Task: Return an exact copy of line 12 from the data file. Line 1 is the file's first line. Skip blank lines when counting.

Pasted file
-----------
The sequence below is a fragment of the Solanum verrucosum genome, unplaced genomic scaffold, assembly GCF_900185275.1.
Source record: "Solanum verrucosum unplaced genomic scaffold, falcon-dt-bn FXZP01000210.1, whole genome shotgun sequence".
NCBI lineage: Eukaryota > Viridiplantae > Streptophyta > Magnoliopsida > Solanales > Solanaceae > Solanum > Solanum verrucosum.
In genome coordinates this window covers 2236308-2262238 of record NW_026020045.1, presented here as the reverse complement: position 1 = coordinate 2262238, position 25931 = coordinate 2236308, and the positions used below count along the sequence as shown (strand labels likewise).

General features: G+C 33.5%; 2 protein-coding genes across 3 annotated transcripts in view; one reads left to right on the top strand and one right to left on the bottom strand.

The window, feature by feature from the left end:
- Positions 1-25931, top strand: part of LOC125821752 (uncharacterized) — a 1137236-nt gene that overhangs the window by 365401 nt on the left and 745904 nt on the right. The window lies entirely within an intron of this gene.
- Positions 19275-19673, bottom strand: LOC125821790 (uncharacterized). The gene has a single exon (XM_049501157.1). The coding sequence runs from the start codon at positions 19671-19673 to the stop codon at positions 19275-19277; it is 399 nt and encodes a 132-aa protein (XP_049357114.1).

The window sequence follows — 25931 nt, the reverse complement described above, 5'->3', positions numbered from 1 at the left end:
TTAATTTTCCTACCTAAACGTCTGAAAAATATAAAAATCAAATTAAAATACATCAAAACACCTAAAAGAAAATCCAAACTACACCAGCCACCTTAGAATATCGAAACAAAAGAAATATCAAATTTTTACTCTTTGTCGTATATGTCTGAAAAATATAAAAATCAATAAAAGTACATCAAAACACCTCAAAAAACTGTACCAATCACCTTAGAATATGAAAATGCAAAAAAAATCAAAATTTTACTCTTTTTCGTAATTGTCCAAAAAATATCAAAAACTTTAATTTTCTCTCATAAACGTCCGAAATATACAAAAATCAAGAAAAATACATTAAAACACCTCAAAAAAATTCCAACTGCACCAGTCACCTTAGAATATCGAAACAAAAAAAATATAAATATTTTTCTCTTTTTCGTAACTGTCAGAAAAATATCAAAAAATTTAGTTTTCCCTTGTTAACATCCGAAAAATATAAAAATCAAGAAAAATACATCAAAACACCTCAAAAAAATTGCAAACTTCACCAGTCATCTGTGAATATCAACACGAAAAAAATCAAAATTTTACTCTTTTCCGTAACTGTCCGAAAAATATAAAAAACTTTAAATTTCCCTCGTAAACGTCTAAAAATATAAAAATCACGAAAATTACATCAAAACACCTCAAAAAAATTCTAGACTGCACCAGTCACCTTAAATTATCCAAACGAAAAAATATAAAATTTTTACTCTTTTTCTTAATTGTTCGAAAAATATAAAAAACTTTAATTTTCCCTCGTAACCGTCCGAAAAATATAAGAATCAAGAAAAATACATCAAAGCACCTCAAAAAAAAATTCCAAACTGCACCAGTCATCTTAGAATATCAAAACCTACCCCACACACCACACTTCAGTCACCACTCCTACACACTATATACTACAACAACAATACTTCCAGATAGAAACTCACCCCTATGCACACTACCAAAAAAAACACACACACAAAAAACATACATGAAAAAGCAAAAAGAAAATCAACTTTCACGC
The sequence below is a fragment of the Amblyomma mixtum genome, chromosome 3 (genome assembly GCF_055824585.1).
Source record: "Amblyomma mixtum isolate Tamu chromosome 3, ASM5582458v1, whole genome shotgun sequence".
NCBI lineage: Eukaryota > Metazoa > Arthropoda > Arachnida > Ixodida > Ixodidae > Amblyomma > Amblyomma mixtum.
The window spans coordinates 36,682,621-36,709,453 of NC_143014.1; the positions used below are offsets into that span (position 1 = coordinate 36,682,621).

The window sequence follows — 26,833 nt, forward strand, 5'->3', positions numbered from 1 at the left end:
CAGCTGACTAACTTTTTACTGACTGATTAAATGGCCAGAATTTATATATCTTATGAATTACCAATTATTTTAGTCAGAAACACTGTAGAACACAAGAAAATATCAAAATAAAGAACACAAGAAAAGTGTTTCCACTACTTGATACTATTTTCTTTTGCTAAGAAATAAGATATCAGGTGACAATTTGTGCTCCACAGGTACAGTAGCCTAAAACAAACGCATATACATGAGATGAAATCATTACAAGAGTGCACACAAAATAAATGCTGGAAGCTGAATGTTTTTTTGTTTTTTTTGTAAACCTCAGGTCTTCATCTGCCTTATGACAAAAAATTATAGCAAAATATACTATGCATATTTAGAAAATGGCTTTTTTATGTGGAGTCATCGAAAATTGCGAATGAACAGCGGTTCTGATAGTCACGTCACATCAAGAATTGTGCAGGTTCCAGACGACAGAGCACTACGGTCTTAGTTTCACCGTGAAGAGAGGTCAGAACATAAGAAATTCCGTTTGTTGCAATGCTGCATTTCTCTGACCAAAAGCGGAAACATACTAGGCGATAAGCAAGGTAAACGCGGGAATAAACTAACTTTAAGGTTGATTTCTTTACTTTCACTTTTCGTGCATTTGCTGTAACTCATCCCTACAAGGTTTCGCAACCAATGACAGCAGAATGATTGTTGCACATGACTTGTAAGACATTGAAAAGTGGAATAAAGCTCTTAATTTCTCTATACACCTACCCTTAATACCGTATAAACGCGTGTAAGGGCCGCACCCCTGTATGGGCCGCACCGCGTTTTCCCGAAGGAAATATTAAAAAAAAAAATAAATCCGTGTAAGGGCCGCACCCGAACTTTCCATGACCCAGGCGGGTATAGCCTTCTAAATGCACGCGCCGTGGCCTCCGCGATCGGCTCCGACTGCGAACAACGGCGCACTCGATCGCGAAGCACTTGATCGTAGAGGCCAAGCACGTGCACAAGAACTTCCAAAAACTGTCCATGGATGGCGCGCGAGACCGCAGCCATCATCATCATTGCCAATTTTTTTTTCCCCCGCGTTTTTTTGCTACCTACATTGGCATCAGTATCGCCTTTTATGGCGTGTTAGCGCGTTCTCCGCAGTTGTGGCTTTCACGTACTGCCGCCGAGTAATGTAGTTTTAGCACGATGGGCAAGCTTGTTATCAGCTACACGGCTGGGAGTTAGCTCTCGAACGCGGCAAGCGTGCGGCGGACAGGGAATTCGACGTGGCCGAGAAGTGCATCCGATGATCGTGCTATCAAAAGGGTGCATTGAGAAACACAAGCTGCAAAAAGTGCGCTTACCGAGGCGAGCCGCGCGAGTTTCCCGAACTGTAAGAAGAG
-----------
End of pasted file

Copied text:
Source record: "Amblyomma mixtum isolate Tamu chromosome 3, ASM5582458v1, whole genome shotgun sequence".